Thus painters write their names at Co.
The clamour which attends the removal of dinner from a public room had subsided; the clatter of plates, and knives and forks — the bustling tread of awkward boobies of country servants, kicking each other’s shins, and wrangling, as they endeavour to rush out of the door three abreast — the clash of glasses and tumblers, borne to earth in the tumult — the shrieks of the landlady — the curses, not loud, but deep, of the landlord — had all passed away; and those of the company who had servants, had been accommodated by their respective Ganymedes with such remnants of their respective bottles of wine, spirits, &c., as the said Ganymedes had not previously consumed, while the rest, broken in to such observance by Mr. Winterblossom, waited patiently until the worthy president’s own special and multifarious commissions had been executed by a tidy young woman and a lumpish lad, the regular attendants belonging to the house, but whom he permitted to wait on no one, till, as the hymn says,
“All his wants were well supplied.”
“And, Dinah — my bottle of pale sherry, Dinah — place it on this side — there’s a good girl; — and, Toby — get my jug with the hot water — and let it be boiling — and don’t spill it on Lady Penelope, if you can help it, Toby.”
“No — for her ladyship has been in hot water today already,” said the Squire; a sarcasm to which Lady Penelope only replied with a look of contempt.
“And, Dinah, bring the sugar — the soft East India sugar, Dinah — and a lemon, Dinah, one of those which came fresh today — Go fetch it from the bar, Toby — and don’t tumble down stairs, if you can help it. — And, Dinah — stay, Dinah — the nutmeg, Dinah, and the ginger, my good girl — And, Dinah — put the cushion up behind my back — and the footstool to my foot, for my toe is something the worse of my walk with your ladyship this morning to the top of Belvidere.”
“Her ladyship may call it what she pleases in common parlance,” said the writer; “but it must stand Munt-grunzie in the stamped paper, being so nominated in the ancient writs and evidents thereof.”
“And, Dinah,” continued the president, “lift up my handkerchief — and — a bit of biscuit, Dinah — and — and I do not think I want any thing else — Look to the company, my good girl. — I have the honour to drink the company’s very good health — Will your ladyship honour me by accepting a glass of negus? — I learned to make negus from old Dartineuf’s son. — He always used East India sugar and added a tamarind — it improves the flavour infinitely. — Dinah, see your father sends for some tamarinds — Dartineuf knew a good thing almost as well as his father — I met him at Bath in the year — let me see — Garrick was just taking leave, and that was in,” &c. &c. &c. —“And what is this now, Dinah?” he said, as she put into his hand a roll of paper.
“Something that Nelly Trotter” (Trotting Nelly, as the company called her) “brought from a sketching gentleman that lives at the woman’s” (thus bluntly did the upstart minx describe the reverend Mrs. Margaret Dods) “at the Cleikum of Aultoun yonder”— A name, by the way, which the inn had acquired from the use which the saint upon the sign-post was making of his pastoral crook.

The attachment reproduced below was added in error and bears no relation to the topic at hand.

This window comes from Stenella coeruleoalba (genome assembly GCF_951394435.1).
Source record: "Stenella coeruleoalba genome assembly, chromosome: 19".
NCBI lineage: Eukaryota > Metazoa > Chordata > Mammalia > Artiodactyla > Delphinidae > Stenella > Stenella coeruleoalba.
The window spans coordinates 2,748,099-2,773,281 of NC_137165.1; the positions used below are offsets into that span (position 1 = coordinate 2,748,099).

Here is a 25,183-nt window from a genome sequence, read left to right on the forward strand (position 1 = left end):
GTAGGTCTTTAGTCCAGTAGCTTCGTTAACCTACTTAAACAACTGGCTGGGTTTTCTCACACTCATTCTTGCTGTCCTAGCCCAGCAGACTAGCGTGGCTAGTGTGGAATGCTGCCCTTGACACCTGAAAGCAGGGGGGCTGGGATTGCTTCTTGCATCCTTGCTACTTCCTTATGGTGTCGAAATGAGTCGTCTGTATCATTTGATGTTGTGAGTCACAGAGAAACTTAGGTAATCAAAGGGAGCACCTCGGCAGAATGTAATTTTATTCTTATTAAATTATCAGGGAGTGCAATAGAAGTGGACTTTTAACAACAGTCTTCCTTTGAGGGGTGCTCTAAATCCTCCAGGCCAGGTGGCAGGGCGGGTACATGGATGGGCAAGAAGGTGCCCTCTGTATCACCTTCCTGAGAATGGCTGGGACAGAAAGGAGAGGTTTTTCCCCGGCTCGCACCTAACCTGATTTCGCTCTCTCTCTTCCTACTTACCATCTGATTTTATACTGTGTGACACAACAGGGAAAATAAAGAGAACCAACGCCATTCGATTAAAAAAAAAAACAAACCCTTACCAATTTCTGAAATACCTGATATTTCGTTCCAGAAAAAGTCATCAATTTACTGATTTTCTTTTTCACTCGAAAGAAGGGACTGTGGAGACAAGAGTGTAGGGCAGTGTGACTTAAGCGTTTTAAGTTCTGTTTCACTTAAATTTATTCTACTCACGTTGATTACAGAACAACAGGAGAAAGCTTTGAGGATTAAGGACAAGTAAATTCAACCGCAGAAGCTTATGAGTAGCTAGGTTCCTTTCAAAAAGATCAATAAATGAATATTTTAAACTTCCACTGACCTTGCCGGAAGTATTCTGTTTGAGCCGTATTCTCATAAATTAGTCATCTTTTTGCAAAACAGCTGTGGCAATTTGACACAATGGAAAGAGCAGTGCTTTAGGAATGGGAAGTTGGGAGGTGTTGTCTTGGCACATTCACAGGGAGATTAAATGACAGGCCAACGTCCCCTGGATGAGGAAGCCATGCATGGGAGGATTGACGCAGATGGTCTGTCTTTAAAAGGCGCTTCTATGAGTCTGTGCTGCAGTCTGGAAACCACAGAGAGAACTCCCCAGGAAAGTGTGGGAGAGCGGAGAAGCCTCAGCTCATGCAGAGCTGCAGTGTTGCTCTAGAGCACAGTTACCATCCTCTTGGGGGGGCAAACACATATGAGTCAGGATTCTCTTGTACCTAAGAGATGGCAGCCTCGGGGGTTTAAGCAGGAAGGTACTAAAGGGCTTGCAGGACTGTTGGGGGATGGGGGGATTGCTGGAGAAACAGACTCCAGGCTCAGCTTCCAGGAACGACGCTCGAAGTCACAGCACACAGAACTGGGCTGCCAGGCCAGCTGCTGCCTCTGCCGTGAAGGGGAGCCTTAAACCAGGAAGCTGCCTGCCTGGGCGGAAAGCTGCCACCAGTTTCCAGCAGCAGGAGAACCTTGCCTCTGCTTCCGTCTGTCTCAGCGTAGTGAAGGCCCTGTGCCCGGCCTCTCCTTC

“Indeed, Dinah?” said Mr. Winterblossom, gravely taking out his spectacles, and wiping them before he opened the roll of paper; “some boy’s daubing, I suppose, whose pa and ma wish to get him into the Trustees’ School, and so are beating about for a little interest. — But I am drained dry — I put three lads in last season; and if it had not been my particular interest with the secretary, who asks my opinion now and then, I could not have managed it. But giff-gaff, say I. — Eh! What, in the devil’s name, is this? — Here is both force and keeping — Who can this be, my lady? — Do but see the sky-line — why, this is really a little bit — an exquisite little bit — Who the devil can it be? and how can he have stumbled upon the dog-hole in the Old Town, and the snarling b —— I beg your ladyship ten thousand pardons — that kennels there?”
“I dare say, my lady,” said a little miss of fourteen, her eyes growing rounder and rounder, and her cheeks redder and redder, as she found herself speaking, and so many folks listening —“O la! I dare say it is the same gentleman we met one day in the Low-wood walk, that looked like a gentleman, and yet was none of the company, and that you said was a handsome man.”
“I did not say handsome, Maria,” replied her ladyship; “ladies never say men are handsome — I only said he looked genteel and interesting.”
“And that, my lady,” said the young parson, bowing and smiling, “is, I will be judged by the company, the more flattering compliment of the two — We shall be jealous of this Unknown presently.”
“Nay, but,” continued the sweetly communicative Maria, with some real and some assumed simplicity, “your ladyship forgets — for you said presently after, you were sure he was no gentleman, for he did not run after you with your glove which you had dropped — and so I went back myself to find your ladyship’s glove, and he never offered to help me, and I saw him closer than your ladyship did, and I am sure he is handsome, though he is not very civil.”
“You speak a little too much and too loud, miss,” said Lady Penelope, a natural blush reinforcing the nuance of rouge by which it was usually superseded.
“What say you to that, Squire Mowbray?” said the elegant Sir Bingo Binks.
“A fair challenge to the field, Sir Bingo,” answered the squire; “when a lady throws down the gauntlet, a gentleman may throw the handkerchief.”
“I have always the benefit of your best construction, Mr. Mowbray,” said the lady, with dignity. “I suppose Miss Maria has contrived this pretty story for your amusement. I can hardly answer to Mr. Digges, for bringing her into company where she receives encouragement to behave so.”
“Nay, nay, my lady,” said the president, “you must let the jest pass by; and since this is really such an admirable sketch, you must honour us with your opinion, whether the company can consistently with propriety make any advances to this man.”
“In my opinion,” said her ladyship, the angry spot still glowing on her brow, “there are enough of men among us already — I wish I could say gentlemen — As matters stand, I see little business ladies can have at St. Ronan’s.”